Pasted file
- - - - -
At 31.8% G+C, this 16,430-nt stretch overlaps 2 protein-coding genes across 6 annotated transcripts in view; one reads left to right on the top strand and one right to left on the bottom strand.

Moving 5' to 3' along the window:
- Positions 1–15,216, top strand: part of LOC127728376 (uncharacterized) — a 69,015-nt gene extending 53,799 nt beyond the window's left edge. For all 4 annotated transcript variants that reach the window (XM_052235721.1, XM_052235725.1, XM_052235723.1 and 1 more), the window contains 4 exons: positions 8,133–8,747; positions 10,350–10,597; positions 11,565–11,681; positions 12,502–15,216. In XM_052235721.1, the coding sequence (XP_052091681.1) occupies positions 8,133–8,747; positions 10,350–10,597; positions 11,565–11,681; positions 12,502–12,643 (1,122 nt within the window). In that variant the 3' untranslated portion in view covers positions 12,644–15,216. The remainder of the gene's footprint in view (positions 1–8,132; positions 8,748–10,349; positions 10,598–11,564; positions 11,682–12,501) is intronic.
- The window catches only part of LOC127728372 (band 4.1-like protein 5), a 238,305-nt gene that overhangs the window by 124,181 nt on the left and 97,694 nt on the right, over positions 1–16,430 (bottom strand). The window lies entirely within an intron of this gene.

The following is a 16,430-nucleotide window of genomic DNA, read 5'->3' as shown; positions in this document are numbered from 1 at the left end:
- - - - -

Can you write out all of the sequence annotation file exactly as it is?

At 31.8% G+C, this 16,430-nt stretch overlaps 2 protein-coding genes across 6 annotated transcripts in view; one reads left to right on the top strand and one right to left on the bottom strand.

Moving 5' to 3' along the window:
- Positions 1–15,216, top strand: part of LOC127728376 (uncharacterized) — a 69,015-nt gene extending 53,799 nt beyond the window's left edge. For all 4 annotated transcript variants that reach the window (XM_052235721.1, XM_052235725.1, XM_052235723.1 and 1 more), the window contains 4 exons: positions 8,133–8,747; positions 10,350–10,597; positions 11,565–11,681; positions 12,502–15,216. In XM_052235721.1, the coding sequence (XP_052091681.1) occupies positions 8,133–8,747; positions 10,350–10,597; positions 11,565–11,681; positions 12,502–12,643 (1,122 nt within the window). In that variant the 3' untranslated portion in view covers positions 12,644–15,216. The remainder of the gene's footprint in view (positions 1–8,132; positions 8,748–10,349; positions 10,598–11,564; positions 11,682–12,501) is intronic.
- The window catches only part of LOC127728372 (band 4.1-like protein 5), a 238,305-nt gene that overhangs the window by 124,181 nt on the left and 97,694 nt on the right, over positions 1–16,430 (bottom strand). The window lies entirely within an intron of this gene.

The following is a 16,430-nucleotide window of genomic DNA, read 5'->3' as shown; positions in this document are numbered from 1 at the left end: